It is always exciting to get a story in that is all in the family. Such is the case with Jason Stevens 1962 Plymouth Valiant.
Originally purchased by his grandfather, this vehicle has served his family well. Going from grandfather, to aunt and now to him, he had promised his aunt that he would restore it.
This is the story of that promise being kept.
This article is about a build in progress. Make sure you come back often to see any updates made.
Make sure you go to the bottom to see all of the pictures of this great car!
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What type of vehicle?
1962 PLYMOUTH VALIANT 2 DOOR SEDAN, V-100, SLANT 6, 3 SPEED ON THE COLUMN
Who is the first owner of the project and is it still their project?
Me (Jason Stevens)
When was it purchased?
1963 by my grandfather John J. Stevens Sr. His daughter Eunice (Stevens) Cooper inherited it in 1966 (I inherited it in 2002 and it has been in storage ever since)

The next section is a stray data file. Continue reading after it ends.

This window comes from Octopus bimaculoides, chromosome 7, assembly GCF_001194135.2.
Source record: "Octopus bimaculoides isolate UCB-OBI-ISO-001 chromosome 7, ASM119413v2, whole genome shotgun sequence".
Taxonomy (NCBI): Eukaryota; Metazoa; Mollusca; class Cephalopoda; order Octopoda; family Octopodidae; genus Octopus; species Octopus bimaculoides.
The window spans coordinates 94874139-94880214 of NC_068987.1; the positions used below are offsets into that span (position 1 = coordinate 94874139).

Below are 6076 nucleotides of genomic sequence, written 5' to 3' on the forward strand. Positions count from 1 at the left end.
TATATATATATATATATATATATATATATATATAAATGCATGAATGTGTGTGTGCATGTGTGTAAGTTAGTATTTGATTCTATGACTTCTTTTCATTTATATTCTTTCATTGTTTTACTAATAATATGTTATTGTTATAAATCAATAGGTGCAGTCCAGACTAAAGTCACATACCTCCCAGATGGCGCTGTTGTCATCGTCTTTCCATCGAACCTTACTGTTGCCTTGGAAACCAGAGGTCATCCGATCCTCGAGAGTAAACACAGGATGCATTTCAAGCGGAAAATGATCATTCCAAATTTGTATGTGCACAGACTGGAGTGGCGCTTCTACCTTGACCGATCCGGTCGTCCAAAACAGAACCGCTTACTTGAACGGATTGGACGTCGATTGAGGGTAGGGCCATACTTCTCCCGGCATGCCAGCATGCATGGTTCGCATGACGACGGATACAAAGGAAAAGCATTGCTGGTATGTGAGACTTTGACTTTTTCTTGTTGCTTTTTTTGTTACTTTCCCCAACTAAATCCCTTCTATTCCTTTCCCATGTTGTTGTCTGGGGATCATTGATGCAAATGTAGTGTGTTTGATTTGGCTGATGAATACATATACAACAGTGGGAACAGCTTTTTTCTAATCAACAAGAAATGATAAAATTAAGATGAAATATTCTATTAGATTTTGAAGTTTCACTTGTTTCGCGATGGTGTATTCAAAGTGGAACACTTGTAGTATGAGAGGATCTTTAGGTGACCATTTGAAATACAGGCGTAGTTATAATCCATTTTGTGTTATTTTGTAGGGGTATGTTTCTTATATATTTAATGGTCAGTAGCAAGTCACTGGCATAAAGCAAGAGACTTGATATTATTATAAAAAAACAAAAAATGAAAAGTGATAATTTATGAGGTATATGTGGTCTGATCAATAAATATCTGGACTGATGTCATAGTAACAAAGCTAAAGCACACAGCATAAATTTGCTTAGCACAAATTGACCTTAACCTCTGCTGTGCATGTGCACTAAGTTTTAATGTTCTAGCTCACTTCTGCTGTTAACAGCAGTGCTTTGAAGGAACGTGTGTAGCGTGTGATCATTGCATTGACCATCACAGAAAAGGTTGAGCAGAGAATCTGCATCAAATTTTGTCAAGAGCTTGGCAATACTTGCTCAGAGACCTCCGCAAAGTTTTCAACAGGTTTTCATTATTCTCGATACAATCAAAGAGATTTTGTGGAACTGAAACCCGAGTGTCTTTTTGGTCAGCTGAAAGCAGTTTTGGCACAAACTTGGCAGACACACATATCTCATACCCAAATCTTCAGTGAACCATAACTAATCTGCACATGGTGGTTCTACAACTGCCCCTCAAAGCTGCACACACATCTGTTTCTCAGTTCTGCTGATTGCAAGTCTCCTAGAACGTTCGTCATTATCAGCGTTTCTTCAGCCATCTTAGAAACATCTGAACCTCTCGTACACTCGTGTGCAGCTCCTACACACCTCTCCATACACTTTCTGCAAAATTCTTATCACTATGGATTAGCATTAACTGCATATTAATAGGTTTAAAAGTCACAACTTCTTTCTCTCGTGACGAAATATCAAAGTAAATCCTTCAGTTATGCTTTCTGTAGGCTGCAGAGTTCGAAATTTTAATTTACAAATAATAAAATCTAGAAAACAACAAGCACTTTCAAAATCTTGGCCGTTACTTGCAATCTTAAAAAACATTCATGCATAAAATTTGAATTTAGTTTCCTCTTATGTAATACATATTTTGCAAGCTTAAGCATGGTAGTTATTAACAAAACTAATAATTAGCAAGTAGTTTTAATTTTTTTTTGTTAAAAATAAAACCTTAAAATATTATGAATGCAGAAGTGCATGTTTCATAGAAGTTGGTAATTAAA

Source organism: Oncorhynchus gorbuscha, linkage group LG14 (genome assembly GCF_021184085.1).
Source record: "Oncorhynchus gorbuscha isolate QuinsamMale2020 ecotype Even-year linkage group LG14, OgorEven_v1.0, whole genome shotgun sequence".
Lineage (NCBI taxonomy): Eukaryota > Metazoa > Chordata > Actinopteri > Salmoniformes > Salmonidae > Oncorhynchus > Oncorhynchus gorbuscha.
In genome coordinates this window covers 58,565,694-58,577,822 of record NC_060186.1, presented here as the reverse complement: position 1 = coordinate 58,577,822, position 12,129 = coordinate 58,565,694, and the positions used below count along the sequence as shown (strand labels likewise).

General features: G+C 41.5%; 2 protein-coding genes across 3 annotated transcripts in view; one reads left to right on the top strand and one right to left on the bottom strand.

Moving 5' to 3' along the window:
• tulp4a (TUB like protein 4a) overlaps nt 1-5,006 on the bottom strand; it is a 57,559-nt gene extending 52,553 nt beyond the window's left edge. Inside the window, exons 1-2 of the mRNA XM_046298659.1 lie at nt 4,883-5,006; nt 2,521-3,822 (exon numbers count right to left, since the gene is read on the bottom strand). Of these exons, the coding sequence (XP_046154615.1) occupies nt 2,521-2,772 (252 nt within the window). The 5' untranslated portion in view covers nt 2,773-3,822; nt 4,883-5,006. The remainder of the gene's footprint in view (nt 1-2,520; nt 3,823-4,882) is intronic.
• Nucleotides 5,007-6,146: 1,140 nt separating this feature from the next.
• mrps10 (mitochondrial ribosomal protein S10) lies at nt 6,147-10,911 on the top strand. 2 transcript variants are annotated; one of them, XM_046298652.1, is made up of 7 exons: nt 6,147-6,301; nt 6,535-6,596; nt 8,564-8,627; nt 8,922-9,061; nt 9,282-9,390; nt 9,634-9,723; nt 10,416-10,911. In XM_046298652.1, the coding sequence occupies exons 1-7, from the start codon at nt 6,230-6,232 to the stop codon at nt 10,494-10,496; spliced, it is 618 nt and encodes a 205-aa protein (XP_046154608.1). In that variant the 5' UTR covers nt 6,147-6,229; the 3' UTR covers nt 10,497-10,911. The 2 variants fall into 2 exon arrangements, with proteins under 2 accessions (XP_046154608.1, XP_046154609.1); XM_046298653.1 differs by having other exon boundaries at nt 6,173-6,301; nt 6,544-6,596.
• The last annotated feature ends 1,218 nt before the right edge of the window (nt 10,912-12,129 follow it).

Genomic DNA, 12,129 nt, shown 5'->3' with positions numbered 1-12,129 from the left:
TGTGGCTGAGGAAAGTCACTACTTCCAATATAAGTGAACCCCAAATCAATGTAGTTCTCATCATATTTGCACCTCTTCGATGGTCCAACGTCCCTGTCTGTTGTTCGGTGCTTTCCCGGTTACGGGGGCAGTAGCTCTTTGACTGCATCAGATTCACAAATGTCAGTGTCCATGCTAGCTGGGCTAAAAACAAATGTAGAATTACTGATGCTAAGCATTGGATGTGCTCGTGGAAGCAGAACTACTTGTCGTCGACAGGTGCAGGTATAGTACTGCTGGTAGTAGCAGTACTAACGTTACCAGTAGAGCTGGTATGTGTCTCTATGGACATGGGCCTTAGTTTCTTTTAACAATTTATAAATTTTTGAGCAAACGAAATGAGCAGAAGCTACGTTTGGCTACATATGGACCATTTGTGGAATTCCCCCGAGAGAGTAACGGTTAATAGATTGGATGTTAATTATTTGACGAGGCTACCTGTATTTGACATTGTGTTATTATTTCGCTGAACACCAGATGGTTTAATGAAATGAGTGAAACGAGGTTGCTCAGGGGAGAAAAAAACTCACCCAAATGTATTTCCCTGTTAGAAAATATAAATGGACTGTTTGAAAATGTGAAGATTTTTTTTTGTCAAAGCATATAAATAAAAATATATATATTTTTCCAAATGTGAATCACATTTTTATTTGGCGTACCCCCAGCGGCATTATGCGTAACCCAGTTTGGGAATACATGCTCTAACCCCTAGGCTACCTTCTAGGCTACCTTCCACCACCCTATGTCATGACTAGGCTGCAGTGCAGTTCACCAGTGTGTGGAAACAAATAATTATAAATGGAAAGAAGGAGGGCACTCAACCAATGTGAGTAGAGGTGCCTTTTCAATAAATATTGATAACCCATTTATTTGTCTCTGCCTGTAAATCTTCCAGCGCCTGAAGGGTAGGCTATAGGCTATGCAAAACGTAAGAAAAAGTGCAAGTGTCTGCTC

How much was it purchased for? (This is optional, mostly so people can get an idea of what a project may cost)
$1300.00 in 1963 as a demonstrator in Kingsport TN
Why this vehicle?
My grandfather’s car. I promised my Aunt Eunice before she passed that I would restore it so I am keeping that promise.
Give me some backstory, are you a mechanic, do you like to fabricate, are you really good at body work, etc. Some info about you.
I am a retired 31 year US Navy veteran. I was submarine officer. I was a Data Systems Technician in my early days repairing submarine torpedo fire control systems before I became an officer. I was then a nuclear weapons officer on 2 nuclear submarines, an engineer on a diesel submarine, a deep sea diver and commanded a special mission unit collecting submarine launched missile telemetry data before I went into anti-terrorism and force protection for the submarine force, future concept analysis for NATO and conversion of ballistic submarines to guided missile capable submarines before retiring in 2008.
Before the Navy I worked as an auto mechanic and did general building maintenance.